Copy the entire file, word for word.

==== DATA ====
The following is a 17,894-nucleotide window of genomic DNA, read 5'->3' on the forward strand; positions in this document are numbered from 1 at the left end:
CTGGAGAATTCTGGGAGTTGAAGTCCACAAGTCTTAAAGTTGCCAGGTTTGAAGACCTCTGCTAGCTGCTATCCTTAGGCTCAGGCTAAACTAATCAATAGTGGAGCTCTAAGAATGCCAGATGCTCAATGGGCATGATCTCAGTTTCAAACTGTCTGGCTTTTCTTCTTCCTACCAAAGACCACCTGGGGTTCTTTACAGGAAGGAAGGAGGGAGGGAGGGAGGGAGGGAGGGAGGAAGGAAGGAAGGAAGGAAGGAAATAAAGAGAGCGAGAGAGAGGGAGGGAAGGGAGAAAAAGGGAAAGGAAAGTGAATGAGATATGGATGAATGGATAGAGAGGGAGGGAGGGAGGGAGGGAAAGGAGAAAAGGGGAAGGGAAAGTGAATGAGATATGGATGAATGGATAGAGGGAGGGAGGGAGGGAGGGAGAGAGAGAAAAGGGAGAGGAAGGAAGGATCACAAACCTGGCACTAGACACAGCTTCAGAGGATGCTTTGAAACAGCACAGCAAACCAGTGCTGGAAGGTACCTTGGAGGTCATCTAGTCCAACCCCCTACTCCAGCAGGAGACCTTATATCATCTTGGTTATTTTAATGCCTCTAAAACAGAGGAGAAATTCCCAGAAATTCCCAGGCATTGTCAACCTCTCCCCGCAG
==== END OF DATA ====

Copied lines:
The following is a 17,894-nucleotide window of genomic DNA, read 5'->3' on the forward strand; positions in this document are numbered from 1 at the left end:
CTGGAGAATTCTGGGAGTTGAAGTCCACAAGTCTTAAAGTTGCCAGGTTTGAAGACCTCTGCTAGCTGCTATCCTTAGGCTCAGGCTAAACTAATCAATAGTGGAGCTCTAAGAATGCCAGATGCTCAATGGGCATGATCTCAGTTTCAAACTGTCTGGCTTTTCTTCTTCCTACCAAAGACCACCTGGGGTTCTTTACAGGAAGGAAGGAGGGAGGGAGGGAGGGAGGGAGGGAGGAAGGAAGGAAGGAAGGAAGGAAATAAAGAGAGCGAGAGAGAGGGAGGGAAGGGAGAAAAAGGGAAAGGAAAGTGAATGAGATATGGATGAATGGATAGAGAGGGAGGGAGGGAGGGAGGGAAAGGAGAAAAGGGGAAGGGAAAGTGAATGAGATATGGATGAATGGATAGAGGGAGGGAGGGAGGGAGGGAGAGAGAGAAAAGGGAGAGGAAGGAAGGATCACAAACCTGGCACTAGACACAGCTTCAGAGGATGCTTTGAAACAGCACAGCAAACCAGTGCTGGAAGGTACCTTGGAGGTCATCTAGTCCAACCCCCTACTCCAGCAGGAGACCTTATATCATCTTGGTTATTTTAATGCCTCTAAAACAGAGGAGAAATTCCCAGAAATTCCCAGGCATTGTCAACCTCTCCCCGCAG